Rodin Museum, Philadelphia

I left you yesterday getting some fresh air in Philadelphia after a walk back through time through in the Academy of Natural Sciences.

 photo DSC02359_zpsj1odyfhs.jpg

Philadelphia is full to bursting with fantastic museums. You will never be bored in the city because, no matter what your interests are, you can find a museum for you where you can waste away an entire day in happiness.

Even better, many of them are in the same general area, letting you museum hop between them all.

So, after pulling myself away out of the Jurassic and a hop-skip-and-a-jump later, I found myself at the Rodin Museum.

Rodin was an artist who’s name I was familiar with but wouldn’t be able to pick out his art from anything so I figured this was a perfect opportunity to see what the hype was all about.

 photo Rodin Museum_zpszhkolozq.jpg

The museum has a very European feel.

You first pass a massive sentry who determines whether you’re worthy to enter, through an entryway into a large courtyard and then up into the museum.

 photo The Thinker_zpsb2feqciy.jpg

 photo Rodin Museum Philadelphia_zps5e30r8gz.jpg

As you walk up the stairway to the doors, you’re met with one of Rodin’s most famous works: The Gates of Hell.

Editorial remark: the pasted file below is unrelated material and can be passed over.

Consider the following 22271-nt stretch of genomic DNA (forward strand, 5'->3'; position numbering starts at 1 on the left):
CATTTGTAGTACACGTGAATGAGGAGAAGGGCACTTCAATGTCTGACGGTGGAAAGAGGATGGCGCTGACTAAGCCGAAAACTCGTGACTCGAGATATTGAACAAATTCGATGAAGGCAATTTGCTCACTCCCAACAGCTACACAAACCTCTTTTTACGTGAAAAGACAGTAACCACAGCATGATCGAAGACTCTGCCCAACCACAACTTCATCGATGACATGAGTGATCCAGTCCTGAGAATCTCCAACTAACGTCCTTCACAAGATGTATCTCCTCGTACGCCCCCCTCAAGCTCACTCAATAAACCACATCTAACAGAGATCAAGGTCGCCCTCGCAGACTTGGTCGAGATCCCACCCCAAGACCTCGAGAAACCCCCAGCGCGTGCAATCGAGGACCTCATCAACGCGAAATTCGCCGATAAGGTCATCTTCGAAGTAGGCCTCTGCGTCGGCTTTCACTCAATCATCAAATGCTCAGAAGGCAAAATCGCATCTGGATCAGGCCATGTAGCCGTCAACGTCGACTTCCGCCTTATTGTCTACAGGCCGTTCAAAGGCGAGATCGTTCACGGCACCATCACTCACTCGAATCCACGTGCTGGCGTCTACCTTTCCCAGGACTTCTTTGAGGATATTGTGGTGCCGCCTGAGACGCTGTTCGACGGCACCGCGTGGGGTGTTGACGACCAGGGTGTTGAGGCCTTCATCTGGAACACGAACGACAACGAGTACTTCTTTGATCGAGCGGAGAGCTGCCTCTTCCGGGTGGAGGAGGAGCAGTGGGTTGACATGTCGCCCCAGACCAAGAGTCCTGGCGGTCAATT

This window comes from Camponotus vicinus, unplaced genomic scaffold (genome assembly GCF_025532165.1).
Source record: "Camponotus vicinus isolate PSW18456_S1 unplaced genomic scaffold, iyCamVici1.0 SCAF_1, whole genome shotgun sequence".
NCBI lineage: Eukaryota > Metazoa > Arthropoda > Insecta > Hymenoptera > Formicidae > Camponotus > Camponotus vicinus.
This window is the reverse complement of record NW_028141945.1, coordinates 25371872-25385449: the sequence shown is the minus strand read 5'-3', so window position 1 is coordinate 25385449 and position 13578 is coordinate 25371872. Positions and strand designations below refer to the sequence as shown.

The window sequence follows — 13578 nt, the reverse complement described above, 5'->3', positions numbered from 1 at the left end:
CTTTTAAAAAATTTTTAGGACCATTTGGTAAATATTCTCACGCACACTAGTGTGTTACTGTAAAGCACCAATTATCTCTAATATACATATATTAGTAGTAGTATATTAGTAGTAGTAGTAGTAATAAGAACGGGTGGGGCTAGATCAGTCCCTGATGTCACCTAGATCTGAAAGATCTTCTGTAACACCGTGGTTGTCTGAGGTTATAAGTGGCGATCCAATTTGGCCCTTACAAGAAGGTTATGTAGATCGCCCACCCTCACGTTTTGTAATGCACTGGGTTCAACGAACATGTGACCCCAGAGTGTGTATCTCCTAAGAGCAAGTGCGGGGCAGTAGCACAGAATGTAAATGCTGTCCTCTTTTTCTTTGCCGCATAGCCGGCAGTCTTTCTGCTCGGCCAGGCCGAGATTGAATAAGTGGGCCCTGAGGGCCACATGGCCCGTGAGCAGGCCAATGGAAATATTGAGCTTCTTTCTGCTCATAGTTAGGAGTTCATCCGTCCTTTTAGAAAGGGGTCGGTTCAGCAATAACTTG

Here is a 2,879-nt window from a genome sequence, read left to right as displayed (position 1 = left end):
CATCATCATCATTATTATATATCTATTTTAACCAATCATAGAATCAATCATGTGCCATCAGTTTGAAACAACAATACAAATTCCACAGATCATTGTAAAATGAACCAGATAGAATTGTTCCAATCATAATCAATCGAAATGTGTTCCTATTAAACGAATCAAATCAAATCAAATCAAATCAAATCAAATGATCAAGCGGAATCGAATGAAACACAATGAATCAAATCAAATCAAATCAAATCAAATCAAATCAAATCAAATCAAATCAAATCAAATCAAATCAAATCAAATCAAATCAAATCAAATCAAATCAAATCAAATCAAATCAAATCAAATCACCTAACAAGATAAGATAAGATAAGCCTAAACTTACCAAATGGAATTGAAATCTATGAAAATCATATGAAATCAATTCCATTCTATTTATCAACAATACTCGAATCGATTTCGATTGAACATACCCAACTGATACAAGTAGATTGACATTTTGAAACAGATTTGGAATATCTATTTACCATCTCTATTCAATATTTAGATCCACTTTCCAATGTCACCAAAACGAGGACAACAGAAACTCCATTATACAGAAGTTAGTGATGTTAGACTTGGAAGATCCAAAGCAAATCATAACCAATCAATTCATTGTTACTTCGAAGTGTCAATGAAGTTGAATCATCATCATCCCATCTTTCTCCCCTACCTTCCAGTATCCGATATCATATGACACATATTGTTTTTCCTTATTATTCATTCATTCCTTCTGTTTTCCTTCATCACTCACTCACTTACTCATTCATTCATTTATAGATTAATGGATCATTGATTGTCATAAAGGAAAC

The Gates took him 37 years to create (can you imagine working on something for 37 years?).

They were originally inspired by Dante’s The Divine Comedy but as he continued to work on it, it stopped becoming a representation of that and became a depiction of universal human emotions.

The narrative is of a chaotic world filled with over 200 people suffering from pain and despair.

The original doors were a plaster model but were cast in bronze for the museum in the 1920’s.

 photo The Gates of Hell_zpswykoq4ji.jpg

 photo The Gates of Hell 2_zpsb1guhuh7.jpg

The museum is on the smaller side. There is a main room with a few smaller rooms branching off in the corners but it’s not sparse by any means.

There are around 140 sculptures in bronze, marble and plaster. The first I saw was of Victor Hugo who just happens to be one of my very favorite authors.

 photo Victor Hugo Bust Rodin_zpslqfpum95.jpg

 photo Rodin Museum Display_zpssbnr3pbh.jpg

I think what makes Rodin so amazing is his ability to capture and freeze emotions – something I think many artists attempt but few succeed.

 photo Rodin Sculpture_zpskyua6ugi.jpg

 photo Rodin Museum Busts_zpsikehyxuh.jpg

 photo Eternal Spring Rodin_zpsg4223usd.jpg

After seeing every inch of the museum, I exited into the bright sunshine once again, took a stroll around the courtyard and headed off for one last museum.

 photo The Rodin Museum Courtyard_zpstqrr1mfa.jpg

What do you think of Rodin? I think with artists people either love them or hate them. I loved Rodin but I definitely think his work is some you need to see in person. What do you think?

Advertisements

2 thoughts on “Rodin Museum, Philadelphia

Add yours

Leave a Reply

Fill in your details below or click an icon to log in:

WordPress.com Logo

You are commenting using your WordPress.com account. Log Out / Change )

Twitter picture

You are commenting using your Twitter account. Log Out / Change )

Facebook photo

You are commenting using your Facebook account. Log Out / Change )

Google+ photo

You are commenting using your Google+ account. Log Out / Change )

Connecting to %s

Create a website or blog at WordPress.com

Up ↑

%d bloggers like this: